He was awarded the Victoria Cross "for most
conspicuous gallantry," and the French Croix de Guerre.
The sobriquet "Piper of Loos" was commonly applied
to Piper Laidlaw; though, in fairness to two other men, it must be
admitted that he only shared that distinction with them.
Pipe Major DOUGLAS TAYLOR, 7th K.O.S.B.
During the attack on Loos when Piper Laidlaw got
the V.C., the other pipers were chiefly employed in bringing in the
casualties. There were large numbers of men lying about who had been
gassed. Pipe Major Taylor, though himself wounded in the hand, continued
bringing in these men for thirty-six hours, until he was himself shot
down with a bullet in the heart. He recovered ultimately of the surgical
miracles of the war.
Major W. ROBERTSON, 2nd Scottish Rifles.
Was awarded the Military Medal for gallantry in
Pipe Major NEIL
MACLEOD, 8th Scottish Rifles.
Greatly distinguished himself in the Dardanelles
fighting in attending on the wounded. He was killed in the attack on
12th July, 1915.
Corpl. WHITELAW, 9th Scottish Rifles.
17806 Piper M GURE, 9th
daylight raid at Arras in February, 1917, these two men played their
companies over, standing on the parapet, and then followed them up to
the German position. Pipe Major J. M'CoLL, 10th Scottish Rifles was
awarded the Military Medal for gallantry during the Somme fighting.
14631 Piper ALEXANDER STEVENSON,
11th Scottish Rifles.
20th April, 1917, Piper Stevenson observed a comrade, who had been out
on a night patrol, lying wounded in No Man's Land, and calling for help,
lie at once went over the parapet in broad daylight and brought him in,
although the Germans brought a machine gun to bear on him as soon as he
exposed himself. While assisting the medical officer to dress the
wounded man he was killed. his name was mentioned in despatches for
gallantry. lie had previously done excellent work carrying messages in
WI5ISART 1st Black Watch.
9430 Piper W. STUART, 1st Black Watch.
After the failure of the first
attack on Richebonrg, 9th May, 1915—the attacking battalions simply
melting away under a sheet of lead—a second attack on the position was
ordered for midday; the leading battalions on this occasion being the
1st Black Watch and 1st Casnerons. The men went over the top with a
tremendous dash, and each company was led by its pipers. Two at least
actually reached the German trenches and continued playiflg-9430 W.
Stuart, and Andrew W'ishart of the Black Watch. They were under very
heavy fire, and both got wounded. \Vishart fell into a shell hole and
lay there for four days before he succeeded in crawling back to our
trenches. \Vhen he fell there were loud shoots " The piper's down," and
the men made frantic efforts to get into the enemy's trenches but the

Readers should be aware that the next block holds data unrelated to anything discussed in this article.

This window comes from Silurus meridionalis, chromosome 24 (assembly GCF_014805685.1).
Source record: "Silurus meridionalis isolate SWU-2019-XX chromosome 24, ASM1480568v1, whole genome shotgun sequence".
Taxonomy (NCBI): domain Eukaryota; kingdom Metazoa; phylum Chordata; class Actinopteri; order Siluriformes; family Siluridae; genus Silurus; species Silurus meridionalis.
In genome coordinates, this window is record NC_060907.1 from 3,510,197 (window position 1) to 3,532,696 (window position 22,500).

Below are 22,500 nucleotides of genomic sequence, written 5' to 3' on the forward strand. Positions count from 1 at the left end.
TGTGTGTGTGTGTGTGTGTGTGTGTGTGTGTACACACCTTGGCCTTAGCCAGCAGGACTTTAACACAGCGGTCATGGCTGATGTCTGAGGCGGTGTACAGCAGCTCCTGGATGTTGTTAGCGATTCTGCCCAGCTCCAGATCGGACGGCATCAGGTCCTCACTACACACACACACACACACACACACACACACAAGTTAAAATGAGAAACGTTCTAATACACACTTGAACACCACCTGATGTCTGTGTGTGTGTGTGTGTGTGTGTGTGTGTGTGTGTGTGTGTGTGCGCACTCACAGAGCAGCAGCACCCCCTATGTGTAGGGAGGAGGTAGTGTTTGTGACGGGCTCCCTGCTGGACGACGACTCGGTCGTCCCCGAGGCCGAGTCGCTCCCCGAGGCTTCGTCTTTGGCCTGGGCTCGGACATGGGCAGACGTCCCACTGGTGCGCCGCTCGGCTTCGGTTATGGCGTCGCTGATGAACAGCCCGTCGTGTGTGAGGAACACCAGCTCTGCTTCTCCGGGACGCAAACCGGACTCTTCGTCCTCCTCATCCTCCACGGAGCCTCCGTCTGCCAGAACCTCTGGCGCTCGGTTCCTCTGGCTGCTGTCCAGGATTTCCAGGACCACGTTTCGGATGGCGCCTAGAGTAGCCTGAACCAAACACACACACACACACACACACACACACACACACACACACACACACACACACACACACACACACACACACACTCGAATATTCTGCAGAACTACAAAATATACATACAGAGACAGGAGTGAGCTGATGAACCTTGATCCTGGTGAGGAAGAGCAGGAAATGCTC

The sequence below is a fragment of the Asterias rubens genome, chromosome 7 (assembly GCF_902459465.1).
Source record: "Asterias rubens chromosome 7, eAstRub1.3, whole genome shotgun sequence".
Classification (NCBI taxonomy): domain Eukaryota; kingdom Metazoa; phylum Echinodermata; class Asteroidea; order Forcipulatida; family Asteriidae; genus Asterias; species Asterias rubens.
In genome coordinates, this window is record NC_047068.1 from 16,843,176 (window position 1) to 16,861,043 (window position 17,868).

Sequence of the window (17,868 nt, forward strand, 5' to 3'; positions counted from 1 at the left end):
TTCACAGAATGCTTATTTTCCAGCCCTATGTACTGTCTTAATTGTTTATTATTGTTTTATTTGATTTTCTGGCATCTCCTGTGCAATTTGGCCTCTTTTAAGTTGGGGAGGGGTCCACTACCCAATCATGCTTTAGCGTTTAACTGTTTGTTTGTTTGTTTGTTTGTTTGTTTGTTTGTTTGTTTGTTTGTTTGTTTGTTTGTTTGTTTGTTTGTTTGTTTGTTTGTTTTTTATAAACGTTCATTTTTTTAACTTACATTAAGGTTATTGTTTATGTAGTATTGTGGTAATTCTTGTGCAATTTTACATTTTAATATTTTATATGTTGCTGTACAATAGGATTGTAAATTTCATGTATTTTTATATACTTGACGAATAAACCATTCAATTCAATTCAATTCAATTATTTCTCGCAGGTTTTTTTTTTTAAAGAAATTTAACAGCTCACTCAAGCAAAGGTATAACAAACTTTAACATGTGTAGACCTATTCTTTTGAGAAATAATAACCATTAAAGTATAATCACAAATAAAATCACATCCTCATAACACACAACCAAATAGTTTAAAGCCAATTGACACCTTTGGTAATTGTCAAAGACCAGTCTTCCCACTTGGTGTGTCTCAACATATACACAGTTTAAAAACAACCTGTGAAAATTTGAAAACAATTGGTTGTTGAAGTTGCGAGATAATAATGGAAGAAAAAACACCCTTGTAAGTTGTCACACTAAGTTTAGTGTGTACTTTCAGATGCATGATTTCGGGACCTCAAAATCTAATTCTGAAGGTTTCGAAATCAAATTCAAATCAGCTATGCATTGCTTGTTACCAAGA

machine gun fire was- too heavy, and they had to withdraw. Piper Stuart
was awarded the D.C.M.
Piper GEORGE GALLOWAY, 7th Black Watch.
On one occasion Piper Galloway rescued five men
who had been buried by a shell explosion. Subsequently, when employed as
a runner, he was called on to deliver an important message under very
heavy fire. This he accomplished in almost impossible conditions, and
was given the Military Medal.
L.Corpl. G. SWAN, 7th Black Watch.
Served in the ranks during the Somme fighting. He
was killed in action, and was awarded the Military Medal.
1919 Piper ALEXANDER PRATT, 2nd Black Watch.
Pipers throughout the war have been employed in a
great variety of ways besides piping. Piper Pratt was reported in
Mesopotamian Force Despatches as "one of the bravest and most
intelligent bomb sergeants in the regiment on three occasions he has
proved his high capacity for leadership in the attack. He has been twice
wounded. His power of training grenadiers and his influence over his men
are quite exceptional." He was promoted in the field to Sergeant and
awarded a D.C.M.
PETER MACNEE, 2nd Black Watch.
Also distinguished himself greatly as a bomber.
lie won the D.C.M. at Neuve Chapelle. In France he was twice wounded,
but scent to Mesopotamia with the battalion. In the fighting at Sheikh
Saad in January, 1916, he was mortally wounded.
1839 Piper ALEXANDER MACDONALD, 2nd Black Watch.
736 Piper DAVID SIMPSON, 2nd Black Watch.
365 Piper R. JOIIN5TONE,
2nd Black Watch.
699 Piper DAVID ARMIT, 2nd Black Watch.
J. GALLOWAY, 2nd Black Watch.
In the attack- by the 2nd Black Watch at
Mauquissart, 25th September, 1915, the pipers took a prominent part,
playing their companies up to and through the German first and second
lines. After three lines had been captured the order to attack the
fourth was given. 736 Piper David Simpson at once dashed forward
playing, followed by his company he was killed just as they reached the
objective. His bravery earned him the title, for long after, of "The
Piper of Loos." He was recommended for the Victoria Cross. Further on,
1839 Piper Alexander Macdonald alternately played from one trench to the
next and assisted in bombing the enemy out of their dugouts. In the
third trench he marched, playing "Macgregor's Gathering," down the
trench at the head of the bombers, and then climbed on to the parapet
and continued playing. lie was ultimately wounded and lost his leg. For
his gallantry he was given the D.C.M., but did not long survive to enjoy
the honour as he died soon after his discharge. At the same time 365
Piper R. Johnstone went on playing until he